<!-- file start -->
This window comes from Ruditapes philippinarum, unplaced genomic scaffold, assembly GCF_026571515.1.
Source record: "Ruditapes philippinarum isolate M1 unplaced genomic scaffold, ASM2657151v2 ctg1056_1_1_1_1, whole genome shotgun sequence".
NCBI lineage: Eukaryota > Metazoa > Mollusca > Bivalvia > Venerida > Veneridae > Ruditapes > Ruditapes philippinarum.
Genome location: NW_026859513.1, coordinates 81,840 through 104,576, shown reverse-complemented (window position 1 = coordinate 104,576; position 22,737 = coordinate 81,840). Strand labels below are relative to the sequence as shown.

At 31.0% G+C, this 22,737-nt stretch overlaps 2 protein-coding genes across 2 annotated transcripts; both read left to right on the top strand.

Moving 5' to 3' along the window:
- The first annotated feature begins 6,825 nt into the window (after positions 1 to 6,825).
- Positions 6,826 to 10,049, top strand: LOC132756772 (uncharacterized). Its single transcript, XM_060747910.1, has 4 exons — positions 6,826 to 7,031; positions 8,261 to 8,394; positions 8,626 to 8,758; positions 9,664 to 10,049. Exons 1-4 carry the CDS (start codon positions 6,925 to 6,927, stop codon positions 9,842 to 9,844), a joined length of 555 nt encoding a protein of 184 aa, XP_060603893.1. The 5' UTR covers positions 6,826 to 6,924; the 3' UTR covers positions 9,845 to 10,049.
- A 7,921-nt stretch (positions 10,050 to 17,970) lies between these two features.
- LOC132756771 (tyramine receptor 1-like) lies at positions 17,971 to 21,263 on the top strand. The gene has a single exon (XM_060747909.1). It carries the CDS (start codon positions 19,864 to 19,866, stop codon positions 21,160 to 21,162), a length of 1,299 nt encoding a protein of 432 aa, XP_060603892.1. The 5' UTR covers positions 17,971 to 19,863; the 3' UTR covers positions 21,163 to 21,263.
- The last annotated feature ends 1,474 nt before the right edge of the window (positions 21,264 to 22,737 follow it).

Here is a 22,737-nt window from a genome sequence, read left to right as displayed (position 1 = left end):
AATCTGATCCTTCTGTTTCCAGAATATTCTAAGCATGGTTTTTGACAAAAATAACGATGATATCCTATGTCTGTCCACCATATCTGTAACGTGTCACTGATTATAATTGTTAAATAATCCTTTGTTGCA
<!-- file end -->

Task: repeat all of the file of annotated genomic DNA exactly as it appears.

This window comes from Ruditapes philippinarum, unplaced genomic scaffold, assembly GCF_026571515.1.
Source record: "Ruditapes philippinarum isolate M1 unplaced genomic scaffold, ASM2657151v2 ctg1056_1_1_1_1, whole genome shotgun sequence".
NCBI lineage: Eukaryota > Metazoa > Mollusca > Bivalvia > Venerida > Veneridae > Ruditapes > Ruditapes philippinarum.
Genome location: NW_026859513.1, coordinates 81,840 through 104,576, shown reverse-complemented (window position 1 = coordinate 104,576; position 22,737 = coordinate 81,840). Strand labels below are relative to the sequence as shown.

At 31.0% G+C, this 22,737-nt stretch overlaps 2 protein-coding genes across 2 annotated transcripts; both read left to right on the top strand.

Moving 5' to 3' along the window:
- The first annotated feature begins 6,825 nt into the window (after positions 1 to 6,825).
- Positions 6,826 to 10,049, top strand: LOC132756772 (uncharacterized). Its single transcript, XM_060747910.1, has 4 exons — positions 6,826 to 7,031; positions 8,261 to 8,394; positions 8,626 to 8,758; positions 9,664 to 10,049. Exons 1-4 carry the CDS (start codon positions 6,925 to 6,927, stop codon positions 9,842 to 9,844), a joined length of 555 nt encoding a protein of 184 aa, XP_060603893.1. The 5' UTR covers positions 6,826 to 6,924; the 3' UTR covers positions 9,845 to 10,049.
- A 7,921-nt stretch (positions 10,050 to 17,970) lies between these two features.
- LOC132756771 (tyramine receptor 1-like) lies at positions 17,971 to 21,263 on the top strand. The gene has a single exon (XM_060747909.1). It carries the CDS (start codon positions 19,864 to 19,866, stop codon positions 21,160 to 21,162), a length of 1,299 nt encoding a protein of 432 aa, XP_060603892.1. The 5' UTR covers positions 17,971 to 19,863; the 3' UTR covers positions 21,163 to 21,263.
- The last annotated feature ends 1,474 nt before the right edge of the window (positions 21,264 to 22,737 follow it).

Here is a 22,737-nt window from a genome sequence, read left to right as displayed (position 1 = left end):
AATCTGATCCTTCTGTTTCCAGAATATTCTAAGCATGGTTTTTGACAAAAATAACGATGATATCCTATGTCTGTCCACCATATCTGTAACGTGTCACTGATTATAATTGTTAAATAATCCTTTGTTGCA